When I saw The Hollywood Reporter’s headline giving ABC props for casting its first non-White Bachelor, I clicked the link to see who broke the dating colorline. But when I saw the accompanying image of Venezuelan heartthrob Juan Pablo Galavis, I thought I was being punked.
Sure, Galavis has a Spanish surname and was raised in South America (he was born in New York), but that doesn’t mean the former professional soccer player isn’t White.
The Hollywood Reporter’s willingness to give The Bachelor kudos for finally having a non-White star (after being sued for discrimination by would-be Black bachelors), speaks to the larger issue of people continuing to confuse race and nationality (and ethnicity).
The fact that The Hollywood Reporter, and many Americans, fail realize is that one can be both Hispanic and White (or Hispanic and Black or Hispanic and Asian). One does not cancel out the other. Why? Hispanic is not a race.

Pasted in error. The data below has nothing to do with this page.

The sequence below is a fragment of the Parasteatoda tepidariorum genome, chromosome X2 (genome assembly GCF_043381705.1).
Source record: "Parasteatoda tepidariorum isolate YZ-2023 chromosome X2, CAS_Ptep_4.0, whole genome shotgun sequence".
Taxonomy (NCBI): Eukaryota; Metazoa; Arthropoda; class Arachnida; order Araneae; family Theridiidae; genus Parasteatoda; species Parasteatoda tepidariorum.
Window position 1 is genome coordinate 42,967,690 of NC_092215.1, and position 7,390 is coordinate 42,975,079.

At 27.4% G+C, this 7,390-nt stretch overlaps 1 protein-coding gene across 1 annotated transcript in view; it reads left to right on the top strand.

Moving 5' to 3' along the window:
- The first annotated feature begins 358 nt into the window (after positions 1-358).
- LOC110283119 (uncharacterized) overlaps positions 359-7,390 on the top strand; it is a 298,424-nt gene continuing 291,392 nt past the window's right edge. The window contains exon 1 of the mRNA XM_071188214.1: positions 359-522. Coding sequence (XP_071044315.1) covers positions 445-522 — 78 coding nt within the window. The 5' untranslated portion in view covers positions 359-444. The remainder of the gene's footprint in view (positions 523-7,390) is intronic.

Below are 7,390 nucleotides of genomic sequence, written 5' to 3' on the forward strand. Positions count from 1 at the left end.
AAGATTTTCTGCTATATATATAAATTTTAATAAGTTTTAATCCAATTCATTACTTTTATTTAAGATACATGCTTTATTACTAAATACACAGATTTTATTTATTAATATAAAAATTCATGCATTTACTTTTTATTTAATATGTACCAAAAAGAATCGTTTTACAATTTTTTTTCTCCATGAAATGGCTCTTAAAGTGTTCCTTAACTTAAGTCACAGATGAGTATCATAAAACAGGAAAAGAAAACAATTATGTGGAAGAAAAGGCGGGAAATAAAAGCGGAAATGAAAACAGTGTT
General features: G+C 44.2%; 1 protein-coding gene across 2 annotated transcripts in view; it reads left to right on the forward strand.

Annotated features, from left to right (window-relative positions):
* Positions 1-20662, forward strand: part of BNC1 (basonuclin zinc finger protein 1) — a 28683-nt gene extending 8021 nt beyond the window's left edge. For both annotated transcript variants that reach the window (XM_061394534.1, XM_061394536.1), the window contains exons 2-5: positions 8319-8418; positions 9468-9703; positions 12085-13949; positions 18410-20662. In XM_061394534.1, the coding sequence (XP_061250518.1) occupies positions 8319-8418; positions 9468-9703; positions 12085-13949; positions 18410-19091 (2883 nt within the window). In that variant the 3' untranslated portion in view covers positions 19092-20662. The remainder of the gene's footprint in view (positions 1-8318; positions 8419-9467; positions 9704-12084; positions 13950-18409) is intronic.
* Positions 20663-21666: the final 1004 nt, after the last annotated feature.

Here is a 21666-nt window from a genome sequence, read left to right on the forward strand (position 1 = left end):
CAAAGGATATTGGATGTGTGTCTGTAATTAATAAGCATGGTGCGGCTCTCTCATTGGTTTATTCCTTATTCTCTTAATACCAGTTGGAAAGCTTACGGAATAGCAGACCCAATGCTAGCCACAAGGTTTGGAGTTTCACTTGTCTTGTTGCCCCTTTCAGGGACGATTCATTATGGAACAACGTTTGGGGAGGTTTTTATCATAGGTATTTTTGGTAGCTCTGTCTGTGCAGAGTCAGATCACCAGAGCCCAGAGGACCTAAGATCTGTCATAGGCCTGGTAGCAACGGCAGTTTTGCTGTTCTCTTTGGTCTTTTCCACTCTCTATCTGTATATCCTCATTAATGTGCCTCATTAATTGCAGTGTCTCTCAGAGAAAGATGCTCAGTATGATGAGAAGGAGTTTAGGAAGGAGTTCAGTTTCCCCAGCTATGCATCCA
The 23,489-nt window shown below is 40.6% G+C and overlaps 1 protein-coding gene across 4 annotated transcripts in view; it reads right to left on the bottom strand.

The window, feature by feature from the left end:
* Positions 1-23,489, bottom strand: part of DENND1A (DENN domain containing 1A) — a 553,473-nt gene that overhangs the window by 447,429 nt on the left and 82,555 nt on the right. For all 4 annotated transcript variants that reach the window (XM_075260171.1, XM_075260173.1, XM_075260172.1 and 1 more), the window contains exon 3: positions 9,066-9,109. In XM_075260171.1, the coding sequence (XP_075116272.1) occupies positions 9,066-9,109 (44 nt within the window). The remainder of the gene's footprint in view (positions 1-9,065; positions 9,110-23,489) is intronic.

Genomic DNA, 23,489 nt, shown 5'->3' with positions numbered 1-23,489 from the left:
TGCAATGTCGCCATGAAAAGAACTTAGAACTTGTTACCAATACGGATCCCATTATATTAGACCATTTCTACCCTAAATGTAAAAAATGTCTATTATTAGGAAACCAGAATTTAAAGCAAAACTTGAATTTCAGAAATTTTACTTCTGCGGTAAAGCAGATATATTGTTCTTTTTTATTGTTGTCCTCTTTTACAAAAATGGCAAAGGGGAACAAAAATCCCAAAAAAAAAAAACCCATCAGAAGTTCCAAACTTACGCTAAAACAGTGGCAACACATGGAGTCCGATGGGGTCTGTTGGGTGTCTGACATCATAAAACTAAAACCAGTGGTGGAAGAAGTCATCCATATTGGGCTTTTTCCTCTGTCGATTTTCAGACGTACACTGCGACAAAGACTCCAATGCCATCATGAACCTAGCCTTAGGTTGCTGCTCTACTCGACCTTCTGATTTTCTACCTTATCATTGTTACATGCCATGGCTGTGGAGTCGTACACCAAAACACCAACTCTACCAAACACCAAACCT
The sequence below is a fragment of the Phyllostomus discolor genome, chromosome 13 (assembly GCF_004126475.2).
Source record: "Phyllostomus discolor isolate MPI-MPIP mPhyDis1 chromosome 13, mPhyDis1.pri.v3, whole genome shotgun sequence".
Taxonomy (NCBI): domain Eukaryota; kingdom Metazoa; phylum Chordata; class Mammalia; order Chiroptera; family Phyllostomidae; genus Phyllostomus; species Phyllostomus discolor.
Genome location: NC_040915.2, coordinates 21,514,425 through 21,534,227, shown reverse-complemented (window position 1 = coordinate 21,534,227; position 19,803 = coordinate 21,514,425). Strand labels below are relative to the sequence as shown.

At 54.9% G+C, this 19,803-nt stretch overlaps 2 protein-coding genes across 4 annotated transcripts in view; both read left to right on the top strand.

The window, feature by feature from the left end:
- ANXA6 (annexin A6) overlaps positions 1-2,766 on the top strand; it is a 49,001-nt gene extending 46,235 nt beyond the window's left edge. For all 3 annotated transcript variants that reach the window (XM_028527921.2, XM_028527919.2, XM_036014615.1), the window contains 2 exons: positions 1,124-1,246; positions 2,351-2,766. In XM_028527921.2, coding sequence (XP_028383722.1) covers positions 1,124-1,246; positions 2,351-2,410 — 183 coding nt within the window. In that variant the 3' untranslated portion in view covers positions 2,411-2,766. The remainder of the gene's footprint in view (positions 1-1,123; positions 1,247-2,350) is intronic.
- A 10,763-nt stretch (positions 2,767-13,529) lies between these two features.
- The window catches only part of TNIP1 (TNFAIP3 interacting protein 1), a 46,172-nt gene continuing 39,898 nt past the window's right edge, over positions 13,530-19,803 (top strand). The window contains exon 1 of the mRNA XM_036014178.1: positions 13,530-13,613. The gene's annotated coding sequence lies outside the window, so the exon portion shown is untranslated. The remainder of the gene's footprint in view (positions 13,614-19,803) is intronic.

It’s a fact that got lost in the muddled conversations about race during George Zimmerman’s trial for the slaying of Trayvon Martin. After being accused of racially profiling Martin, Zimmerman claimed he could not possibly be racist because as a Latino (well, half-Latino) he is a minority as well. Only Zimmerman, like Galavis, is White.
Again, having a Spanish name does not prevent one from being White. Spain is in Europe after all. And like many countries in South America, Venezuela had an influx of European immigrants in the early 20th century. Moreover, approximately 42% of Venezuelans self-identified as White during the last census, and according to a DNA study conducted by the University of Brasilia, over 60% of Venezuelans’ DNA comes from European contribution (23% of Amerindian, 16.30% of African).
So no, The Bachelor does not get kudos for finally casting a person of color by picking a White Hispanic man, no matter how handsome.
If anything, I’m giving them the side-eye for trying to fool viewers into thinking the show was finally becoming more diverse.